This invention comprises an improved checking mechanism, utilized for frictionally checking a reciprocative device including door closer systems. The objects and advantages of the invention include substantial improvements to the three major components of the simple checking mechanism: a) the aperture configuration bounded within a central structure; b) the trigger appendage; and c) the fixated joint connecting component a onto component b.

Superior component a) the aperture configuration comprises a simple re-configuration, resulting in substantial improvement in functionality and reliability for the checking mechanism. The opposing friction points have been repositioned to provide torsion which causes direct frictional pressure that is not in substantial or absolute linear alignment upon the common axis of symmetry. An object of this invention is to provide more than two substantial points. Another object of this invention is to provide a sectional distance between the opposing friction points which is substantially less than the diametric cross-sectional distance of the rod engaged thereto. Another, object of this invention is to reduce the cross-sectional distance between the opposing friction points. Another object of this invention is to provide more than two substantial opposing points, providing at least three substantial points. Another object of this invention is to provide a second source of the direct frictional pressure within the axial plane of the mechanism. Another object of this invention is to provide points which stabilizes the surface of the rod with substantial lateral pressure. Another object of this invention is to increase the direct frictional pressure within the axial plane, urged onto the surfaces of the rod. Another object of this invention is to increase leverage for the trigger point. Another object of this invention is to provide direct frictional pressure within the axial plane over a greater surface area of the rod. Another object of this invention is to require less biasing force controlled by the device to activate the mechanism. Another object of this invention is to accommodate various piston rods comprising both curved and non-curved surfaces. Another object of this invention is to utilize the naturalized surface areas available when modifying the aperture to accommodate rods with a support hub. Another object of this invention is to eliminate the certain lateral rotation of mechanisms with narrow trigger appendages as described above.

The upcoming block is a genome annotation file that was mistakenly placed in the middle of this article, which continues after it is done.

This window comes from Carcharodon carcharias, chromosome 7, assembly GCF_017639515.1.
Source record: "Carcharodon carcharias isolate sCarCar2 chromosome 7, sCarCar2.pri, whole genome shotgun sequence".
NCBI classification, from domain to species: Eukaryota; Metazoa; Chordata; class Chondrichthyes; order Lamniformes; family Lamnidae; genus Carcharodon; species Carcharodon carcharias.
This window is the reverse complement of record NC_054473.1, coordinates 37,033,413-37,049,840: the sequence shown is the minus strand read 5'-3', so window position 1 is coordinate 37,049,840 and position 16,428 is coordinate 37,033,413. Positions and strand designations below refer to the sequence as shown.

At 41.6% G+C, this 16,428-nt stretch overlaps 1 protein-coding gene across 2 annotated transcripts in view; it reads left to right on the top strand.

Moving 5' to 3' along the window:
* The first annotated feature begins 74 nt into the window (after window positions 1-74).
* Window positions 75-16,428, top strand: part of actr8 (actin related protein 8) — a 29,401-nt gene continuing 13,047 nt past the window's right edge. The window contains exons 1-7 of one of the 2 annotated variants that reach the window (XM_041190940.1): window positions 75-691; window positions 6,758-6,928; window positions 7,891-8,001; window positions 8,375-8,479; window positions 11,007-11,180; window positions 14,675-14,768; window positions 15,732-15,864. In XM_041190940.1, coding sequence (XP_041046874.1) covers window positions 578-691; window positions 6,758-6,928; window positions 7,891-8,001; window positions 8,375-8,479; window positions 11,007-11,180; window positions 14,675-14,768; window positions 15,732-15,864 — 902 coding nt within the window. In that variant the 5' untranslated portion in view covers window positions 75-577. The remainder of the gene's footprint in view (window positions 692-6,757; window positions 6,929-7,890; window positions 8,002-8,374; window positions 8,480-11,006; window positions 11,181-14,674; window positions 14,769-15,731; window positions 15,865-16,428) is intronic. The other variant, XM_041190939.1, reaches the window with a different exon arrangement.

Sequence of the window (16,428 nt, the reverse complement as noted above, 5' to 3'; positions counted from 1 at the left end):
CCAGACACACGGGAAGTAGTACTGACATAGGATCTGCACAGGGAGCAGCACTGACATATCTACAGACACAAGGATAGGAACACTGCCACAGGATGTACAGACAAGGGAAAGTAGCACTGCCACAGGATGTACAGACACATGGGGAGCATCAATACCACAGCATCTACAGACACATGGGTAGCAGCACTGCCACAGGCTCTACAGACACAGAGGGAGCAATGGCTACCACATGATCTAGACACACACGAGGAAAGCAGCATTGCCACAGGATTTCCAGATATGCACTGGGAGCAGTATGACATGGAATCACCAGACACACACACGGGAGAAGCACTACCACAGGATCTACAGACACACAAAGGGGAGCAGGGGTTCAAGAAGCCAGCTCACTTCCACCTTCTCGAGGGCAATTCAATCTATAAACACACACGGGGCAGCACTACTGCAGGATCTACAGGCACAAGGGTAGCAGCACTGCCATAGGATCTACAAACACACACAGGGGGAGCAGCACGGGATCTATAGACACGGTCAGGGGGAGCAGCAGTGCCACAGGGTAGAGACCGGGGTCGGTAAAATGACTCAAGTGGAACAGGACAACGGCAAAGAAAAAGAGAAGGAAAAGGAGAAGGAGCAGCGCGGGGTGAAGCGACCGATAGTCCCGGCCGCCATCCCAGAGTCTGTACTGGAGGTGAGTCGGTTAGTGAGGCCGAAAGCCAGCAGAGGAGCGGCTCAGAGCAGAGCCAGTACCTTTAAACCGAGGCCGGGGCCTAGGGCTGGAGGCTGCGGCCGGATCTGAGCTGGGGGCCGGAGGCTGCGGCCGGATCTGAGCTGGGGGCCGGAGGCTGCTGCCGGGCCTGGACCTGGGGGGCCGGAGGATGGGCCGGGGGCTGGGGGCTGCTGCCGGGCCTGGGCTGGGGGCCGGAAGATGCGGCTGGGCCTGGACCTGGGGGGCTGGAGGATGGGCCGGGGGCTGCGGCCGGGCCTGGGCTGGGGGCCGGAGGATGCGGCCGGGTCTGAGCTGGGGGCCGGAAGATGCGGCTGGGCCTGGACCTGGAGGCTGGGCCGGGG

The metallic point surfaces may be further plated, hardened, tipped, coated, and separately inserted into the central structure. An object of this improvement is to provide durability for the opposing friction points, substantially eliminating any flattening of the points. Another object of this improvement is to deliver maximum friction upon piston rods comprising curved and non-curved surfaces.

The sides of the aperture configuration may comprise notches. An object of this invention is to accommodate rods with protruding lugs and supporting hubs comprising diametric measurements larger than the diameter of the rod engaged thereto.